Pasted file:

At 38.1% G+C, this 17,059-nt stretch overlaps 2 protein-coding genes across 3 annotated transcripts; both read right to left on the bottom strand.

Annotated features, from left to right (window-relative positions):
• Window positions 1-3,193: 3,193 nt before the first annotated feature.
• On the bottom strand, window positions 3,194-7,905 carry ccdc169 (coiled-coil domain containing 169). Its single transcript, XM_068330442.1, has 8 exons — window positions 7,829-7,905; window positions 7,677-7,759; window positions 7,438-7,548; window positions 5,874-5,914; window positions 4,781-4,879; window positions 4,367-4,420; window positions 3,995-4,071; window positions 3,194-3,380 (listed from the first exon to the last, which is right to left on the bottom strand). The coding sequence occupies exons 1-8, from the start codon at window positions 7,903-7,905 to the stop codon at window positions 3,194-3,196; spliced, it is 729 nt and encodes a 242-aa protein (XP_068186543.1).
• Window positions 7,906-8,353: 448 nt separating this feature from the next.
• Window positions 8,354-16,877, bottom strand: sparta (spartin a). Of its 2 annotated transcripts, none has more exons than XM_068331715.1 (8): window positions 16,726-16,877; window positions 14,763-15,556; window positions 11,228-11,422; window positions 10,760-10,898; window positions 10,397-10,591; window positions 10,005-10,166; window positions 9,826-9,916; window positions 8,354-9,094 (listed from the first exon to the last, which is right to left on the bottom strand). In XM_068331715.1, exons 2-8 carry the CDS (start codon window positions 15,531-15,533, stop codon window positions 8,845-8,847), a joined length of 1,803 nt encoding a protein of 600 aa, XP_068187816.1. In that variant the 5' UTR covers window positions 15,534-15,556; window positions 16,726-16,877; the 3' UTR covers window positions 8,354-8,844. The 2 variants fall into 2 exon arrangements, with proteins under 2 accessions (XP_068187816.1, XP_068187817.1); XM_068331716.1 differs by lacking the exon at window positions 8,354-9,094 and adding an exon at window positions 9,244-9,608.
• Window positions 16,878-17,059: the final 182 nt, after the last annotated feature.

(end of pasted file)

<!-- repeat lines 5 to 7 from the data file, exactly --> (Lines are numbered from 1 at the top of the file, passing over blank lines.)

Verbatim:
• Window positions 7,906-8,353: 448 nt separating this feature from the next.
• Window positions 8,354-16,877, bottom strand: sparta (spartin a). Of its 2 annotated transcripts, none has more exons than XM_068331715.1 (8): window positions 16,726-16,877; window positions 14,763-15,556; window positions 11,228-11,422; window positions 10,760-10,898; window positions 10,397-10,591; window positions 10,005-10,166; window positions 9,826-9,916; window positions 8,354-9,094 (listed from the first exon to the last, which is right to left on the bottom strand). In XM_068331715.1, exons 2-8 carry the CDS (start codon window positions 15,531-15,533, stop codon window positions 8,845-8,847), a joined length of 1,803 nt encoding a protein of 600 aa, XP_068187816.1. In that variant the 5' UTR covers window positions 15,534-15,556; window positions 16,726-16,877; the 3' UTR covers window positions 8,354-8,844. The 2 variants fall into 2 exon arrangements, with proteins under 2 accessions (XP_068187816.1, XP_068187817.1); XM_068331716.1 differs by lacking the exon at window positions 8,354-9,094 and adding an exon at window positions 9,244-9,608.
• Window positions 16,878-17,059: the final 182 nt, after the last annotated feature.